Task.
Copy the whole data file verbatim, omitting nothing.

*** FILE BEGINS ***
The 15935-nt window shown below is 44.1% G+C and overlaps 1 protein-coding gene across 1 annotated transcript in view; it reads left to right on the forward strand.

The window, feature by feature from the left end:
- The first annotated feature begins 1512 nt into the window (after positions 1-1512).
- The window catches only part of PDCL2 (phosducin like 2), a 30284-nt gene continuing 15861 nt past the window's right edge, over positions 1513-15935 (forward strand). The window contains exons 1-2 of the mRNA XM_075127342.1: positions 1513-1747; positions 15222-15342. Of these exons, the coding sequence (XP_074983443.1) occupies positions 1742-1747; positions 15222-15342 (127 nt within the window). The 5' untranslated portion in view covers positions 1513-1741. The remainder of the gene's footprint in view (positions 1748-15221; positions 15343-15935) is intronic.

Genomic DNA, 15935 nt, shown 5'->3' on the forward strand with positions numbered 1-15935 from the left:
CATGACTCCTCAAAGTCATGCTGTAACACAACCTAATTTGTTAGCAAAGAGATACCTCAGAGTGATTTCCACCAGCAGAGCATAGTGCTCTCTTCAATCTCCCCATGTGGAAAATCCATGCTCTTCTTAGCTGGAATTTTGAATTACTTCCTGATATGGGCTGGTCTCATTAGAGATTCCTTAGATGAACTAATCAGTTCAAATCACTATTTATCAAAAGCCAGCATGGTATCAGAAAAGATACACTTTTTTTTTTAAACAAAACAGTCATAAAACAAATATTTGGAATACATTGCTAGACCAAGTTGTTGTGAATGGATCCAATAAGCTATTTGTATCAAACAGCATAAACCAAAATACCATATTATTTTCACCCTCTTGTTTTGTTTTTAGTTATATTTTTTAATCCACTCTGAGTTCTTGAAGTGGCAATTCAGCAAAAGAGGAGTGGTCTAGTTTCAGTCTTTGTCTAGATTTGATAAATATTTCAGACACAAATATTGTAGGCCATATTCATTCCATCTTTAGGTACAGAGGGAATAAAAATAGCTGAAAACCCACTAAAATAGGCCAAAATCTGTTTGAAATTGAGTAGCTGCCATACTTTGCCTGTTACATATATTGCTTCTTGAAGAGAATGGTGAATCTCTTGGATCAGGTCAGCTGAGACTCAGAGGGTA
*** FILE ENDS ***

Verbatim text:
The 15935-nt window shown below is 44.1% G+C and overlaps 1 protein-coding gene across 1 annotated transcript in view; it reads left to right on the forward strand.

The window, feature by feature from the left end:
- The first annotated feature begins 1512 nt into the window (after positions 1-1512).
- The window catches only part of PDCL2 (phosducin like 2), a 30284-nt gene continuing 15861 nt past the window's right edge, over positions 1513-15935 (forward strand). The window contains exons 1-2 of the mRNA XM_075127342.1: positions 1513-1747; positions 15222-15342. Of these exons, the coding sequence (XP_074983443.1) occupies positions 1742-1747; positions 15222-15342 (127 nt within the window). The 5' untranslated portion in view covers positions 1513-1741. The remainder of the gene's footprint in view (positions 1748-15221; positions 15343-15935) is intronic.

Genomic DNA, 15935 nt, shown 5'->3' on the forward strand with positions numbered 1-15935 from the left:
CATGACTCCTCAAAGTCATGCTGTAACACAACCTAATTTGTTAGCAAAGAGATACCTCAGAGTGATTTCCACCAGCAGAGCATAGTGCTCTCTTCAATCTCCCCATGTGGAAAATCCATGCTCTTCTTAGCTGGAATTTTGAATTACTTCCTGATATGGGCTGGTCTCATTAGAGATTCCTTAGATGAACTAATCAGTTCAAATCACTATTTATCAAAAGCCAGCATGGTATCAGAAAAGATACACTTTTTTTTTTAAACAAAACAGTCATAAAACAAATATTTGGAATACATTGCTAGACCAAGTTGTTGTGAATGGATCCAATAAGCTATTTGTATCAAACAGCATAAACCAAAATACCATATTATTTTCACCCTCTTGTTTTGTTTTTAGTTATATTTTTTAATCCACTCTGAGTTCTTGAAGTGGCAATTCAGCAAAAGAGGAGTGGTCTAGTTTCAGTCTTTGTCTAGATTTGATAAATATTTCAGACACAAATATTGTAGGCCATATTCATTCCATCTTTAGGTACAGAGGGAATAAAAATAGCTGAAAACCCACTAAAATAGGCCAAAATCTGTTTGAAATTGAGTAGCTGCCATACTTTGCCTGTTACATATATTGCTTCTTGAAGAGAATGGTGAATCTCTTGGATCAGGTCAGCTGAGACTCAGAGGGTA